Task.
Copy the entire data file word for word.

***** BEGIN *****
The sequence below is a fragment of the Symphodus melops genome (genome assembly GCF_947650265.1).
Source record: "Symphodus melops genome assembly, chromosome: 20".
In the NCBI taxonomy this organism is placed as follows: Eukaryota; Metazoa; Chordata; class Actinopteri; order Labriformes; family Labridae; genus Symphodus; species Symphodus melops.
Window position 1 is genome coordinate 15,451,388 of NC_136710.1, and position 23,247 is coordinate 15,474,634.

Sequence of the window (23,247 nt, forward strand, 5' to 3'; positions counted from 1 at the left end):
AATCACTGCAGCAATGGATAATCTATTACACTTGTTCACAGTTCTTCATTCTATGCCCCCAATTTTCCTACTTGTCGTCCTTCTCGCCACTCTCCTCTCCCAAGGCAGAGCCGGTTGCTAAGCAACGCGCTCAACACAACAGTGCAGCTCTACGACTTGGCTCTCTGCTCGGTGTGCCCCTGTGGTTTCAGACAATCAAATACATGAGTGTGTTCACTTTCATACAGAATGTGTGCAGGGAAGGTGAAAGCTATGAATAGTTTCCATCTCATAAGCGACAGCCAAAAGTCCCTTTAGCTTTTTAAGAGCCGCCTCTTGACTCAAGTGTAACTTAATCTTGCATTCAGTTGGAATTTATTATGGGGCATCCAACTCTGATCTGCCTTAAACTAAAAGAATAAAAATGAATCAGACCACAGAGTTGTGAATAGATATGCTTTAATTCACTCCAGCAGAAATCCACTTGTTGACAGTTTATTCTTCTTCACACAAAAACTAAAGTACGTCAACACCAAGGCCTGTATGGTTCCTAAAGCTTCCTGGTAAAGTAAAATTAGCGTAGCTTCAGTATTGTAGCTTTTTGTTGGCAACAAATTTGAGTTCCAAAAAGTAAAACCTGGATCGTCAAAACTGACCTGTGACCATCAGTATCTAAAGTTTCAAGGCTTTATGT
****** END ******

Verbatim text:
The sequence below is a fragment of the Symphodus melops genome (genome assembly GCF_947650265.1).
Source record: "Symphodus melops genome assembly, chromosome: 20".
In the NCBI taxonomy this organism is placed as follows: Eukaryota; Metazoa; Chordata; class Actinopteri; order Labriformes; family Labridae; genus Symphodus; species Symphodus melops.
Window position 1 is genome coordinate 15,451,388 of NC_136710.1, and position 23,247 is coordinate 15,474,634.

Sequence of the window (23,247 nt, forward strand, 5' to 3'; positions counted from 1 at the left end):
AATCACTGCAGCAATGGATAATCTATTACACTTGTTCACAGTTCTTCATTCTATGCCCCCAATTTTCCTACTTGTCGTCCTTCTCGCCACTCTCCTCTCCCAAGGCAGAGCCGGTTGCTAAGCAACGCGCTCAACACAACAGTGCAGCTCTACGACTTGGCTCTCTGCTCGGTGTGCCCCTGTGGTTTCAGACAATCAAATACATGAGTGTGTTCACTTTCATACAGAATGTGTGCAGGGAAGGTGAAAGCTATGAATAGTTTCCATCTCATAAGCGACAGCCAAAAGTCCCTTTAGCTTTTTAAGAGCCGCCTCTTGACTCAAGTGTAACTTAATCTTGCATTCAGTTGGAATTTATTATGGGGCATCCAACTCTGATCTGCCTTAAACTAAAAGAATAAAAATGAATCAGACCACAGAGTTGTGAATAGATATGCTTTAATTCACTCCAGCAGAAATCCACTTGTTGACAGTTTATTCTTCTTCACACAAAAACTAAAGTACGTCAACACCAAGGCCTGTATGGTTCCTAAAGCTTCCTGGTAAAGTAAAATTAGCGTAGCTTCAGTATTGTAGCTTTTTGTTGGCAACAAATTTGAGTTCCAAAAAGTAAAACCTGGATCGTCAAAACTGACCTGTGACCATCAGTATCTAAAGTTTCAAGGCTTTATGT